White House spokesman Jay Carney praised the Senate plan, saying in a statement it "will create jobs and cut the deficit in a balanced way."
While calling on both sides to find common ground, Carney did not hold out much hope for compromise with Republicans. The rival budget passed by the GOP-led House cuts social programs too deeply, he said, and fails "to ask for a single dime of deficit reduction from closing tax loopholes for the wealthy and well-connected."
The Senate vote came after lawmakers labored through the night on scores of symbolic amendments, ranging from voicing support for letting states collect taxes on Internet sales to expressing opposition to requiring photo IDs for voters.
The Senate's budget would shrink annual federal shortfalls over the next decade to nearly $400 billion, raise unspecified taxes by $975 billion and cull modest savings from domestic programs.
In contrast, a rival budget approved by the GOP-run House balances the budget within 10 years without boosting taxes.
That blueprint by House Budget Committee Chairman Paul Ryan, R-Wis., his party's vice presidential candidate last year claims $4 trillion more in savings over the period than Senate Democrats by digging deeply into Medicaid, food stamps and other safety net programs for the needy. It would also transform the Medicare health care program for seniors into a voucher-like system for future recipients.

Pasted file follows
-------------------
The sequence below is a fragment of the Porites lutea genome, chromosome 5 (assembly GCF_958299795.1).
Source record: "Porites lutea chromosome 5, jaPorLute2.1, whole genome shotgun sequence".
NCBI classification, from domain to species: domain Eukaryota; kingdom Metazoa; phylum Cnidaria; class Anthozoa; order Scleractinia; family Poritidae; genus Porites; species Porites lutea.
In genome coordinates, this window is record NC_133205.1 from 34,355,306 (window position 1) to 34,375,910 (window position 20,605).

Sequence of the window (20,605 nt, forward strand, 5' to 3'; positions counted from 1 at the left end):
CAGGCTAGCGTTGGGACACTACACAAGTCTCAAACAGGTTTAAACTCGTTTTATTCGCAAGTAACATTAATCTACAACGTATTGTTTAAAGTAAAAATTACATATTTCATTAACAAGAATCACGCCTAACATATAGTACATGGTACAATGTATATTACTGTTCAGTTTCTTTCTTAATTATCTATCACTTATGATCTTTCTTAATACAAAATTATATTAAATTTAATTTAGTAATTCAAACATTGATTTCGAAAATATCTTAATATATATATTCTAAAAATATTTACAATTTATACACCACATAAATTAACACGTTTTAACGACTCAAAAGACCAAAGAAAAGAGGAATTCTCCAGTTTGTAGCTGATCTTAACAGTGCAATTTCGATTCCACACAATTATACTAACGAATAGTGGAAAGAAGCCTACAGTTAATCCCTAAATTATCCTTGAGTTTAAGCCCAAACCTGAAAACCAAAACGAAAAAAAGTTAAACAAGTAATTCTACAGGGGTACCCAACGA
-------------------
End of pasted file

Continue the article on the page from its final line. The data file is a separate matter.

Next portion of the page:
"We have presented very different visions for how our country should work and who it should work for," said Sen. Patty Murray, D-Wash., who chairs the Senate Budget Committee. "But I am hopeful that we can bridge this divide."
A day that stretched roughly 20 hours featured brittle debate at times. The loudest moment came toward the end, when senators rose as one to cheer a handful of Senate pages high school students who lawmakers said had worked in the chamber since the morning's opening gavel. Senators then left town for a two-week spring recess.
Congressional budgets are planning documents that leave actual changes in revenues and spending for later legislation, and this was the first the Democratic-run Senate has approved in four years. That lapse is testament to the political and mathematical contortions needed to write fiscal plans in an era of record-breaking deficits that until this year exceeded an eye-popping $1 trillion annually, and to the parties' profoundly conflicting views.
"I believe we're in denial about the financial condition of our country," Sen. Jeff Sessions of Alabama, top Republican on the Budget panel, said of Democratic efforts to boost spending on some programs. "Trust me, we've got to have some spending reductions."